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00:00 / 01:53

Why is the rainbow nation suffering from afrophobic violence? 


Afrophobia is fear of the Black Other and like xenophobia it rears its ugly head towards migrants, refugees and asylum seekers. This phenomenon has been a feature of post apartheid South Africa, with the 2008 attacks still fresh in the cultural memory of locals and neighbouring identities. After receiving a whatsagroup message from my Gogo (grandmother) forwarded by a  vigilante group threatening to attack migrants, their families and their place of work, I wanted to know why. Why a nation so close to home and associated with ubuntu could be plagued with such hatred. In investigating the parallels between South Africa’s colonial past and its equally violent present, I stumbled upon the beginnings of migrant labour. The genesis to the violence seen today against Black ethnic groups in South Africa. I have a theory that migrant labour is not the problem but the government’s failure to eradicate racial capitalism.


Why not test my hypothesis? We will travel together through time from the discovery of diamonds, to the Big Hole and the Gold rush. We will journey around Windsor in Randburg, Gauteng to hear from migrant workers.


We will stop in Maandagshoek, the home of one of South Africa’s most profitable mines, Modikwa Platinum, to hear from community leaders declaring the mines are creating poverty in their community. We will finish our investigation on campus at Witwatersrand University to hear from Xenowatch, a research centre looking into xenophobia/ afrophobia and most importantly the way forward. 

It is not often we celebrate the resilience that comes with working under such an intense environment or the innovativeness of turning a hustle into a whole enterprise. These images are dedicated to the migrant workers making ends met despite the challenges and barriers they face daily. #excellence. 

Please note: 


'A historical narrative is a construction, not a truthful discourse that can be verified on all of its points. This narrative must combine scholarship with arguments that can introduce the criteria of truthfulness and plausibility. The poet creates, the historian argues.'  - Arlette Farge,’ Allure of the Archives’ (Yale University Press, 2013) 


Each episode contains strong material, if at any point you feel triggered or need to speak to someone please visit the following organisations.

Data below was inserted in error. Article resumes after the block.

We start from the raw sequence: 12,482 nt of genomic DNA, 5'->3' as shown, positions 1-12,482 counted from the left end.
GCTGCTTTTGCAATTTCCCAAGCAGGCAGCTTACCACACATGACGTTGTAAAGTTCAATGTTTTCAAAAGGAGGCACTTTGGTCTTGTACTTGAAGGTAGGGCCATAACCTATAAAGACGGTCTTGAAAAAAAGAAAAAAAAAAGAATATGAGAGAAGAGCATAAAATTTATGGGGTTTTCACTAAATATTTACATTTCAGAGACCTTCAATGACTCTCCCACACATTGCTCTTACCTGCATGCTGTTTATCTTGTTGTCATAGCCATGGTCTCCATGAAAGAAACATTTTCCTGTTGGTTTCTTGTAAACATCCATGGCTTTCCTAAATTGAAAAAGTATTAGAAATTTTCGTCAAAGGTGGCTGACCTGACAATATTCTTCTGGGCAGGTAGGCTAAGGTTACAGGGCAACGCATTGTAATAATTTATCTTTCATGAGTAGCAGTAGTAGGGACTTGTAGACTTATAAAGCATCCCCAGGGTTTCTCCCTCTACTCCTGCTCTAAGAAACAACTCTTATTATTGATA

‘If you want to know the end, look at the beginning.’

- African Proverb


What sparked my inquiry into why the rainbow nation is suffering from afrophobia? How did young Erasmus Jacobs change the course of history? Who were the !Kora and why are they remembered as as being one of the most significant adversaries of colonial expansion? How were the San involved with the !Kora? Who was Nicholaas Waterboer? Who is Aunty Patience? Why are these questions relevant to afrophobia and racial capitalism? 

Press play to find out. 

00:00 / 23:41

‘Do not look where you feel. Look where you slipped.’

- African Proverb


How was colonialism legitimised? How did the emptying of African people’s humanity link with the vacant land myth? What is the vacant land myth? Where did Bantu speaking people come from? What was Mfecane? What compelled southern Africans to go and work in the Big Hole? How did the Venda become mercenaries? How do you persevere when it is the authorities crushing your business? Why are these questions relevant to afrophobia and racial capitalism? 

Press play to find out. 

00:00 / 28:20

‘The axe forgets but the tree remembers.’

- African Proverb 


How was gold discovered? Why were the gold mines Africa’s biggest employer of Black labour? What were Southern African miners’ experiences like? Why were europeans so fixated with subjugating local ethnic groups to low wage employment? What happened after Britain annexed all chiefdoms and disarmed their tribesmen? Why does a hallow glorification of a nation infringe others’ liberty? Why are these questions relevant to afrophobia and racial capitalism? 

Press play to find out. 

00:00 / 29:44

‘Rain does not fall on one roof alone.’

- African Proverb 


What is the legacy of a nation formed at the cost of positioning Black ethnic groups in economic and social subordination? 

Press play to find out.

00:00 / 20:48
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